No doubt the Canes are in the small group of teams capable of winning the Stanley Cup.
People often talk about the Stanley Cup Playoffs as if anything is possible. That is definitely true in the early rounds, but all that generally does is clear the path for one of the remaining few favorites to eventually knock off the early round underdog winners and hoist the Cup. In the 16 playoffs in the salary cap era, I would say that only the St Louis Blues in 2019 entered the playoffs as a true dark horse, and even so that team could have been considered a Stanley Cup contender before the season started and just played their way down the list with a rough first half of the season. The 2006 Hurricanes and 20017 Ducks would have been considered underdogs before the season started, but strong regular seasons had them among the Cup contenders when the playoffs started. Otherwise, the list of Cup winners is unanimously favorites like Blackhawks, Kings, Penguins, Lightning and other favorites.
Fast forward to today, I would put the the Hurricanes in a group of 6-7 teams who have a chance to hoist the Cup in June. But by no means are the Hurricanes a clear favorite over other top teams. The Lightning have the same core that won the past two seasons. The Panthers showed the ability to play dominant hockey with their dynamic run in January. The Avalanche have seemingly been knocking on the door for a couple years. The Golden Knights will try to pull a Tampa Bay with some injury-related salary cap circumvention.
The question that the Canes brass must answer in the next month is whether they are content to go with the current roster, or if instead they should play the pricey game of trying to make significant upgrades at the trade deadline. The 2006 Cup win benefited from aggressive moves to add veteran forwards Mark Recchi and Doug Weight. That veteran depth proved valuable over the long post-season. The Hurricanes spent significant futures capital giving up a first round and a third round pick to sign away Jesperi Kotkaniemi. But might the team invest more? Should the team spend more?
In late January, I wrote this article suggesting that the Hurricanes had basically a three year window with the current core before needing to re-sign key players and trying to make the salary cap work.
In general, my bias is toward going with a regular season roster that is successful. Significant trade deadline additions are both expensive and risky. The prices paid for rentals whose value becomes almost nothing if the the acquirer does not win the championship are usually high. And even good players do not always mesh immediately and/or make enough of a difference to boost a team. Finally, having good, inexpensive players on entry-level or second contracts can be critical to achieving sustained success within rules that require good teams to regularly offload key players to make the salary cap math work.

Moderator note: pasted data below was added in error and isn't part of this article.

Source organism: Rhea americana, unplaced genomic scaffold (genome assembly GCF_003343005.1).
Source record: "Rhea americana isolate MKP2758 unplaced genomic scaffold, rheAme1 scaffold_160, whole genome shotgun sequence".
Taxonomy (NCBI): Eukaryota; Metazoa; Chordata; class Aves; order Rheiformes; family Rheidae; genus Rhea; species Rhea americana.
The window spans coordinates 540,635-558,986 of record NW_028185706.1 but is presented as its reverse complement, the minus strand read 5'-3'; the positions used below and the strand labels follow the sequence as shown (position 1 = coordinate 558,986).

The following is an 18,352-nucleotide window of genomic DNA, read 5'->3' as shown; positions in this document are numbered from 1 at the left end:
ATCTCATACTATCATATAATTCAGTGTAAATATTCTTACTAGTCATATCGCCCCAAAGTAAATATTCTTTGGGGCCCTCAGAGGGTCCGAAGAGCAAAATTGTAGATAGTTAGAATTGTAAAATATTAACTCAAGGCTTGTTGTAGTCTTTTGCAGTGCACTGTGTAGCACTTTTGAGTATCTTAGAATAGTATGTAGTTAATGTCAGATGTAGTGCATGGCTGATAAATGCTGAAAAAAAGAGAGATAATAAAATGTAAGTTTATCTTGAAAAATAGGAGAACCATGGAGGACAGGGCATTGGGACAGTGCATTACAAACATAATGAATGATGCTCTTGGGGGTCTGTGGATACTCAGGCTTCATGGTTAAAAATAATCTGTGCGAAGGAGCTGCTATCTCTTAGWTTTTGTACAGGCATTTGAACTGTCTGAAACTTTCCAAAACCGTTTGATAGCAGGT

That said, I actually lean toward making a big move or two leading up the the trade deadline for three reasons. First, as noted above, I do think the Hurricanes are in the select group of teams with a chance to win it all. Second, despite giving up two draft picks to add Kotkaniemi, the Canes are still in a good positive futures-wise with a good prospect pool. Finally and maybe most significantly, despite being among the NHL’s best right now, I think the team actually has a couple areas where significant improvements could be made.
I think adding another bona fide top 4 defenseman would help. Tony DeAngelo has worked okay playing as a #4 next to Jaccob Slavin, but I think better would be to slot him in the third pairing. I think the result would be two positives. First, I think it is possible to be better defensively next to Slavin. Second, I think slotting DeAngelo in the third pairing could enable Brind’Amour to pick spots for DeAngelo to be on the ice a bit more against opponents’ lesser match ups which could maximize his ability to generate offense which is his strength.
I also think there is room for improvement by adding one more proven scorer at wing. In the Eastern Conference, the Hurricanes are in the group of top teams below the Panthers who are in a tier by themselves scoring-wise. So by no means are the Hurricanes desperate for more offense. But I still think there is room for one more top 6 scoring wing. That could both boost top-tier scoring and also increase depth.
What say you Canes fans?
1) Is this the year to spend a bit more aggressively to improve before the trade deadline to enter ‘win now’ mode and do everything possible to win a Cup?
2) Do you agree with either or both of the two areas that I identified as potential areas for improvement?
3) If you were General Manager Don Waddell, what would you do?